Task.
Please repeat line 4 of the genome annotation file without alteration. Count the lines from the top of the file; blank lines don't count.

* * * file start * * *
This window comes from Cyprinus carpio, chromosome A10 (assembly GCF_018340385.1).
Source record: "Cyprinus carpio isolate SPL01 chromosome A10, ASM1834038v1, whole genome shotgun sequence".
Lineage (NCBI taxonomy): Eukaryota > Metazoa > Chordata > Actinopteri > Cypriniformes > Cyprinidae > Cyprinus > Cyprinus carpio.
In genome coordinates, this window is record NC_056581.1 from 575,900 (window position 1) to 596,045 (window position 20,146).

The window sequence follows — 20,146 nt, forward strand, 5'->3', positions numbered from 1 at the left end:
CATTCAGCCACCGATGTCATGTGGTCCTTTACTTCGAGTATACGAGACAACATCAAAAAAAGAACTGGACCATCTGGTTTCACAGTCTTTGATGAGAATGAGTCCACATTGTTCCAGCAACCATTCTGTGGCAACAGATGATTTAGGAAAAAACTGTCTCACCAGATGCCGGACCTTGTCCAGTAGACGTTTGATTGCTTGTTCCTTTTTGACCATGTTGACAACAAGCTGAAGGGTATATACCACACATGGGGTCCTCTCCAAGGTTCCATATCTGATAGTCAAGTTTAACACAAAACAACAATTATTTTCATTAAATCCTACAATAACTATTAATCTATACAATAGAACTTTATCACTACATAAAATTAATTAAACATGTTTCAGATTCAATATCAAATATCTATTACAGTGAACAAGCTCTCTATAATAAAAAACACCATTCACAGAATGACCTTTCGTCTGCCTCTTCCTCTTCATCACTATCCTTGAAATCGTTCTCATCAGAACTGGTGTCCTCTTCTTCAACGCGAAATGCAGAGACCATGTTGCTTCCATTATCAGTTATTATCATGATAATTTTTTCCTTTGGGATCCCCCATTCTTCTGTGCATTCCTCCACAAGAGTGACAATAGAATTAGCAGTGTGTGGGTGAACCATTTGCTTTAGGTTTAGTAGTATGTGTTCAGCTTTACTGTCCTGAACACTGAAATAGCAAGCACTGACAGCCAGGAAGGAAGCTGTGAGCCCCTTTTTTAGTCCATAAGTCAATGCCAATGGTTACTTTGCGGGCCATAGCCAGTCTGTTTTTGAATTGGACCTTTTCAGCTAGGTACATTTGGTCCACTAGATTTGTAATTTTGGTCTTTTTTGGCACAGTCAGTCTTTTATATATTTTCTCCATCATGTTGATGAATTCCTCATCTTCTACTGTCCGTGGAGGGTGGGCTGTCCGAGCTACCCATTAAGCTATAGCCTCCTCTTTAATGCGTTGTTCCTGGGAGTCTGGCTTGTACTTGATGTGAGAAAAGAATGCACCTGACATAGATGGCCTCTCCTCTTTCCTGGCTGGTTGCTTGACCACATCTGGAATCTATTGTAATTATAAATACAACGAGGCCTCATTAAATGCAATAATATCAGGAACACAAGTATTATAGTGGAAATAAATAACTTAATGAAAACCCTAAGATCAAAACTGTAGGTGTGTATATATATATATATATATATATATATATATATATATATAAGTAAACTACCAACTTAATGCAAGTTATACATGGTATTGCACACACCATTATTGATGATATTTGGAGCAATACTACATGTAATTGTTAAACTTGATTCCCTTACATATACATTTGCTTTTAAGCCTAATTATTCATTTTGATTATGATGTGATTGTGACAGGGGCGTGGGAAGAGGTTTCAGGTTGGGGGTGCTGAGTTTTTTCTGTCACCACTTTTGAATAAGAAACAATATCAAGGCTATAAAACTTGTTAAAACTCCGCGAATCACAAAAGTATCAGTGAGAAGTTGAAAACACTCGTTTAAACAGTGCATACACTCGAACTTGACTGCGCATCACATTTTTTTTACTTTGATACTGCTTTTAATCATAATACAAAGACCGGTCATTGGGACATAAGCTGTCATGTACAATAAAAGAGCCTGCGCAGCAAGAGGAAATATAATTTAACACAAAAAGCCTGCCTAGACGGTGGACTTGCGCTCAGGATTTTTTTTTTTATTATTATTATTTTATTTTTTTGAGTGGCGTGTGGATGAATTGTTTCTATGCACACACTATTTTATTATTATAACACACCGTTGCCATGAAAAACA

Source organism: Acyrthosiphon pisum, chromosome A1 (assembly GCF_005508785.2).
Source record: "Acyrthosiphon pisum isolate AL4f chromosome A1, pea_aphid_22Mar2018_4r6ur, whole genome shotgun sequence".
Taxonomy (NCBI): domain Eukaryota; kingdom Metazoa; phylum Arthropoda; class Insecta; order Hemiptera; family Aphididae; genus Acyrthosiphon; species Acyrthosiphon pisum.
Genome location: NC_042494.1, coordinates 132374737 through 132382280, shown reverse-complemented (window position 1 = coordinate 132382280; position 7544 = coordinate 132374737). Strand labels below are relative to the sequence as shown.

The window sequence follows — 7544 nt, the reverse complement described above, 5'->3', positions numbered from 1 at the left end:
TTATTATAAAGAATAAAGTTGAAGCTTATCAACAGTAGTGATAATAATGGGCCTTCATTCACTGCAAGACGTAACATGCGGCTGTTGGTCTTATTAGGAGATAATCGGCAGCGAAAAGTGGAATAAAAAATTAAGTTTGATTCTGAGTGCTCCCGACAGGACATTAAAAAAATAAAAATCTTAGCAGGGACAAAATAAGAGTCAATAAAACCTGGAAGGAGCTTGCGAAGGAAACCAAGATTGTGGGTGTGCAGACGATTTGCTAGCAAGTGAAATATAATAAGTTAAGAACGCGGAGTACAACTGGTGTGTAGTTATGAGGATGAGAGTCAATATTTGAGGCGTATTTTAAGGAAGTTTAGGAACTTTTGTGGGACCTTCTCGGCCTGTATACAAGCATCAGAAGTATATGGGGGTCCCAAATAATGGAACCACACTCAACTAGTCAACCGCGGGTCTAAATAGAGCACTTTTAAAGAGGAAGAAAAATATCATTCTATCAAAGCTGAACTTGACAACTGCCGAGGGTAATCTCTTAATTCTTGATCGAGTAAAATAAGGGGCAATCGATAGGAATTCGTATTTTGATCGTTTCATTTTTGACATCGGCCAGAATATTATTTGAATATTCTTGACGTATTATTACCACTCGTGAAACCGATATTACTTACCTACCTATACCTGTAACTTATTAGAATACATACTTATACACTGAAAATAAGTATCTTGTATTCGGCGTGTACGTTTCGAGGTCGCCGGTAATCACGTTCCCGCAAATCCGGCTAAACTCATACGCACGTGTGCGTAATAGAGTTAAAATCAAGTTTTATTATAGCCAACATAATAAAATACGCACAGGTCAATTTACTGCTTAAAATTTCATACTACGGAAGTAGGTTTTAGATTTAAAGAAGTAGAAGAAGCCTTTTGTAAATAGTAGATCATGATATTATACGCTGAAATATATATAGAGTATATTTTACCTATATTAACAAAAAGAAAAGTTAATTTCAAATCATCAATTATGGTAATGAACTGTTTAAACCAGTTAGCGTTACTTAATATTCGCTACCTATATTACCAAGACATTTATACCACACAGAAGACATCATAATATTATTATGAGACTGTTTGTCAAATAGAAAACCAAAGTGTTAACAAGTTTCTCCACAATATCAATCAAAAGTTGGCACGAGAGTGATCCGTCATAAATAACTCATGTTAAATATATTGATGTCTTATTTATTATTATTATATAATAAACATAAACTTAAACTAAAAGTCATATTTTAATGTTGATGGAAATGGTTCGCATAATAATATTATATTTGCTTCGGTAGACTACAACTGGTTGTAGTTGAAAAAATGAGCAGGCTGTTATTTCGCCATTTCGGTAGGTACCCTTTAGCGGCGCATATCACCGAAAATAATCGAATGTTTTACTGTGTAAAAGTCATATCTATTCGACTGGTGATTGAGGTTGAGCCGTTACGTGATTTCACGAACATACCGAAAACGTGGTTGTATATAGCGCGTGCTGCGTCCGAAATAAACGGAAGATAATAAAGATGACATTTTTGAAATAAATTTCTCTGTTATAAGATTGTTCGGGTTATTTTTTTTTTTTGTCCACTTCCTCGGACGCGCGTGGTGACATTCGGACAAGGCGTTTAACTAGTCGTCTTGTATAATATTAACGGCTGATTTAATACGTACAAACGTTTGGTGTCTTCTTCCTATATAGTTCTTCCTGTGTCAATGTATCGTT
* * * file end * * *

In genome coordinates, this window is record NC_056581.1 from 575,900 (window position 1) to 596,045 (window position 20,146).